Hugh Winig

peering at nature through hands creating a heart shape

By Hugh Winig, M.D.
Dr. Winig is a retired psychiatrist and longtime OLLI @Berkeley member and volunteer.

The term positive psychology means consciously altering one’s mind to experience things through a positive perspective, not in a fixed or negative way. This conscious effort of shifting perspective to the positive is important during these difficult times we are living through. Simply keeping up with the daily news can challenge us to have a strategy to deal with all the negative things that we hear yet cannot control. 

Positive psychology is a “long game." It is not an immediate remedy for problems but if done repeatedly can build emotional strength by tapping the neuroplasticity which empowers us with long term emotional resilience by creating positive alterations in our brain’s neurochemistry.

The key to positive psychology and resultant neuroplasticity lies in controlling one’s mind to feel gratitude rather than despair. Our neurochemistry can even be altered long term if we exert this control regularly over time, and it can also result in an improved mood and reduction in anxiety immediately.

This main strategy is to consciously feel awareness of and gratitude for the life we were gifted, the natural world we live in, and, as an example, the miracle that our heart can beat 100,000 times every 24 hours to keep us alive. As a result, the negative circumstances in today’s world can be viewed as transient happenings that will pass. Taking the time to shift one’s perspective from the negative to the positive can turn a day of feeling despondent and hopeless into one of feeling the joy of being alive.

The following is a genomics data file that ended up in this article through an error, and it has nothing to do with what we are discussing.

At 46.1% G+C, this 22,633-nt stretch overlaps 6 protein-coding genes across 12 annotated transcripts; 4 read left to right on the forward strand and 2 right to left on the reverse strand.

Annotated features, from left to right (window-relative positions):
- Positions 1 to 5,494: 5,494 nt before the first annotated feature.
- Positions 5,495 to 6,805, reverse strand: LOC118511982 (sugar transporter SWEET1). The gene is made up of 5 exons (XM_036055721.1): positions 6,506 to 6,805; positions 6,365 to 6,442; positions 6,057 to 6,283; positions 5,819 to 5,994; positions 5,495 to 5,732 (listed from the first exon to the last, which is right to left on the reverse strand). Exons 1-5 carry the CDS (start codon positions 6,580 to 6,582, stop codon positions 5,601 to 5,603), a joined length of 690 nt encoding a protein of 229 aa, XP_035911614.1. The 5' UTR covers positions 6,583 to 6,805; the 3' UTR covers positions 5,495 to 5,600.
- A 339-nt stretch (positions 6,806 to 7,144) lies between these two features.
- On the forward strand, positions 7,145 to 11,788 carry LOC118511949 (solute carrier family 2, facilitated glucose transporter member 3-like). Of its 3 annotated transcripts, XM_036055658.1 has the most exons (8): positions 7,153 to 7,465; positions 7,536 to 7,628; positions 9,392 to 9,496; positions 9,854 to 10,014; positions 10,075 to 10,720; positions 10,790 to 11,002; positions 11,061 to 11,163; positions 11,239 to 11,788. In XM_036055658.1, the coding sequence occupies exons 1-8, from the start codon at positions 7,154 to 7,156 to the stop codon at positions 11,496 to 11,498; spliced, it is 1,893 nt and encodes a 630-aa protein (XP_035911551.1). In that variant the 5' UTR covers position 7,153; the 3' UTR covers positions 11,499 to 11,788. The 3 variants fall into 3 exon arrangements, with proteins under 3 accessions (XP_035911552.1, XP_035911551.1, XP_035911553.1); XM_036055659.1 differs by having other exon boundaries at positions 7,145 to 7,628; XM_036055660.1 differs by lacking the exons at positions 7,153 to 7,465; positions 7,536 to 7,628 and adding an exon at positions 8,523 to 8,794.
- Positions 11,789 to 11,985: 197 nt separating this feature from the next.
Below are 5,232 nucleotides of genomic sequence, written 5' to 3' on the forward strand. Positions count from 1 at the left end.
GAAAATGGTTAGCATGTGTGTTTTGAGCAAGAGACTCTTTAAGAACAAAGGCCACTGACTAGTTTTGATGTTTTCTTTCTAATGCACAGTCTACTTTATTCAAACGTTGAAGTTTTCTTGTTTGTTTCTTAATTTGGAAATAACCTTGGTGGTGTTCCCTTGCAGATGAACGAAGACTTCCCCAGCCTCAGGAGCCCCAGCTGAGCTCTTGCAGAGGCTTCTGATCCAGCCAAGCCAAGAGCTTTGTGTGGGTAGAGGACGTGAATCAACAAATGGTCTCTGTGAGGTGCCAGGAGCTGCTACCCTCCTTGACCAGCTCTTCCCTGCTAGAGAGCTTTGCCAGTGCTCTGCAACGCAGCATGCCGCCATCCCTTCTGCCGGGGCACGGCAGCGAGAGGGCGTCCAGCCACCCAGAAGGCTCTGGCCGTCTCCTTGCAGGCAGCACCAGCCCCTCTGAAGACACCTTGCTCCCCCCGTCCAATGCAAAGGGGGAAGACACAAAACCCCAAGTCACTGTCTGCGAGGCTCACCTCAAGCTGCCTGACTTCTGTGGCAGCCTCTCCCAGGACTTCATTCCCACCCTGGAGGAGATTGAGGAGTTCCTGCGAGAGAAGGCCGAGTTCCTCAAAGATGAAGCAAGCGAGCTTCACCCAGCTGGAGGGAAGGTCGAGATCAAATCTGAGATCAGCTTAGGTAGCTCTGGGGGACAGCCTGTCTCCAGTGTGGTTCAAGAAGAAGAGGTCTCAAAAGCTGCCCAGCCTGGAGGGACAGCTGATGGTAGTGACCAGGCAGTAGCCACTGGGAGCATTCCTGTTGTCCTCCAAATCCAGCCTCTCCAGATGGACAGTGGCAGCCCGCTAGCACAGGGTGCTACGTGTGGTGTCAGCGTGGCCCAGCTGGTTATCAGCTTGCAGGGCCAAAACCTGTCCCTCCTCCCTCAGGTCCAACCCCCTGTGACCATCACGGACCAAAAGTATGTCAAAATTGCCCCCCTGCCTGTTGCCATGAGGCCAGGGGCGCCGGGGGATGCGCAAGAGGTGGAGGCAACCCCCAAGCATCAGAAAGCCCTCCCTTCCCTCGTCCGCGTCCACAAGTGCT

An example of this practice might be when one initially feels inconvenienced on a rainy day to shift to appreciating the miracle of rainfall as the phenomenon of undrinkable salty ocean water evaporating into clouds of purified water which then drift over the land to replenish the earth in a way that nourishes our plants and provides the essential drinkable water for all of life to be able to exist. In so doing, one can turn an inconvenience into a blessing worthy of gratitude.

Practicing this process of positive psychology regularly can lead to an ongoing focus on the miracle of life itself. The philosopher, psychiatrist, and Holocaust survivor Victor Frankl (author of Man’s Search for Meaning) wrote: “life is essentially testing us, and the answer is in how one responds.” Frankl felt that human nature is motivated by the search for living with a sense of purpose. For example, as a coping strategy while he was imprisoned in the Auschwitz death camp, the place where his mother had already been killed and where he potentially faced the same fate, he would focus on setting the table for dinner every day for himself and his co-prisoners. 

If one can consciously celebrate the good fortune of having the one life we are given, as well as practice gratefulness and humility as part of positive psychology, the neuroplasticity of our mind can lead to emotional resilience both immediately and long term. These benefits are well worth the effort. And for seniors, an example of practicing positive psychology would be to keep one’s focus on extending their “health span” by living daily as fully as possible and not focus on the inevitable physical toll that accompanies normal aging.

Hugh Winig, M.D. is a retired psychiatrist, the author of a book of short stories and a book of humanistic aphorisms, and a longtime OLLI @Berkeley member and volunteer. He was a founding Trustee of the Lafayette Library and Learning Center and a past President of the East Bay Psychiatric Association.